HB 200, the budget bill currently being considered by the Kentucky House of Representatives, makes cuts to important state investments but does not address special interest tax breaks that drain our general fund of adequate revenue. Below we’ve highlighted two at-risk programs — investments in our communities that help Kentuckians to thrive.
Supports for Community Living waivers allow for individuals living with disabilities to remain in their communities instead of in expensive institutions. The waivers provide specialized supports necessary to live more independently. Direct Support Professionals (DSPs) are the staff who work directly with waiver participants to support this independent living.
(Kentucky Together highlighted DSPs in an Impact video which you can view here.)
But waiver reimbursement rates have not been increased since 2004, meaning DSP provider agencies are not able to pay their staff much more than minimum wage, despite the often mentally and physically challenging tasks they complete.
The Kentucky Association of Private Providers, the organization that represents DSP provider agencies, has requested an additional $26 million in this budget to increase reimbursement rates and enable higher wages for dedicated DSPs. But in the absence of new revenue, the request will not be met, leading some providers to close their doors.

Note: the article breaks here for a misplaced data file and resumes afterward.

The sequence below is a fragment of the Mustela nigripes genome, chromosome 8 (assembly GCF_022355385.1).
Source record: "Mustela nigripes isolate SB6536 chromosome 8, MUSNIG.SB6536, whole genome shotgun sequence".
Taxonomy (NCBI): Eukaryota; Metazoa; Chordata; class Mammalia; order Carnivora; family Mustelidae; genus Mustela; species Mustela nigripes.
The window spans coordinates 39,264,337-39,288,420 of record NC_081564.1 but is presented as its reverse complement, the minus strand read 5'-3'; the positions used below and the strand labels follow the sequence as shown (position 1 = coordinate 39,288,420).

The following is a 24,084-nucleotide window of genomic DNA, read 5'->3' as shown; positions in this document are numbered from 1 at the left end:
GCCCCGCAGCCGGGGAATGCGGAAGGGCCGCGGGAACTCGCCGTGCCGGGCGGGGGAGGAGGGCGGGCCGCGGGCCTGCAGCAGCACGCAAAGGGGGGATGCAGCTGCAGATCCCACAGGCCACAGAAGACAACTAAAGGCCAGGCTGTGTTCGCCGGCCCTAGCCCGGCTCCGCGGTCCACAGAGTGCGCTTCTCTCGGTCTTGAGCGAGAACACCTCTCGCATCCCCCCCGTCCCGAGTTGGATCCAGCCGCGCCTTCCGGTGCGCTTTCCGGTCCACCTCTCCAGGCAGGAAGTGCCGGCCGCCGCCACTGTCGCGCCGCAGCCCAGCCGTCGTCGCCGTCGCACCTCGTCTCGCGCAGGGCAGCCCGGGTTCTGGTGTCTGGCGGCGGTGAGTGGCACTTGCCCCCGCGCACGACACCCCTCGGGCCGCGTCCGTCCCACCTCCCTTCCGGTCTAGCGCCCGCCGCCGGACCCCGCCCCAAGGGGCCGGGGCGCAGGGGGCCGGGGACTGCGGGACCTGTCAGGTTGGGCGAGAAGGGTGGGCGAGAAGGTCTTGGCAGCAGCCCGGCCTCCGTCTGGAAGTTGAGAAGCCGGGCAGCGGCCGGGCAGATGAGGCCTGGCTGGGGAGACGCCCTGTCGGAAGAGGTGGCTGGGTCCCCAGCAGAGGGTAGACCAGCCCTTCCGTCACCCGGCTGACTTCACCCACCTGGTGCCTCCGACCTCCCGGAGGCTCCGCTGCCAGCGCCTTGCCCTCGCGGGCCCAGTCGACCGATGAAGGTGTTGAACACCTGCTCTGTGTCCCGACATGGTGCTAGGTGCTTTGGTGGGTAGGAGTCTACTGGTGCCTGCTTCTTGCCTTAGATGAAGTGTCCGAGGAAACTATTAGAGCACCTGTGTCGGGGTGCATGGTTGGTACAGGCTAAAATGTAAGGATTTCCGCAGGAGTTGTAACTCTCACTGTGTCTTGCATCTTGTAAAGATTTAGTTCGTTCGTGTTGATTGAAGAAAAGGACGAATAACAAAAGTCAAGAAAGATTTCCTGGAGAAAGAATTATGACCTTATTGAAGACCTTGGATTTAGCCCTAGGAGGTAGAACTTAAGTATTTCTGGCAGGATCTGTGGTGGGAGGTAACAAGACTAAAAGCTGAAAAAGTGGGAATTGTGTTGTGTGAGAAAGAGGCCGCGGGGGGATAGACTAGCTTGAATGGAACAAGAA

Teachers are constantly refining their craft, learning from each other and from research that shows the most effective and innovative ways to teach.
The Kentucky Center for Mathematics (KCM), based at Northern Kentucky University, partners with educators across the commonwealth to give teachers the latest tools and practices to help kids succeed in math, especially those who would otherwise struggle.
By focusing on the quantitative problem-solving skills that children need for success in school and in the workforce, children come to realize that math makes sense. Kids struggling with math who received help from KCM teachers are up to four times more likely to succeed (based on KPREP novice reduction) than similar kids who do not receive KCM help.
KCM is one of the 70 programs that the Governor has proposed to cut all state funding from in order to balance the budget. This cut of $1.32 million would likely mean that KCM would close its doors.
KCM is a small investment that pays huge dividends for Kentucky children. Just like so many other important investments in our commonwealth, it’s time to fund them by cleaning up tax breaks.
Our state budget is stretched as far as it can go because of an unwillingness to raise revenue.
We can clean up special interest tax breaks that keep us from adequately funding the investments that increase the quality of life for all Kentuckians.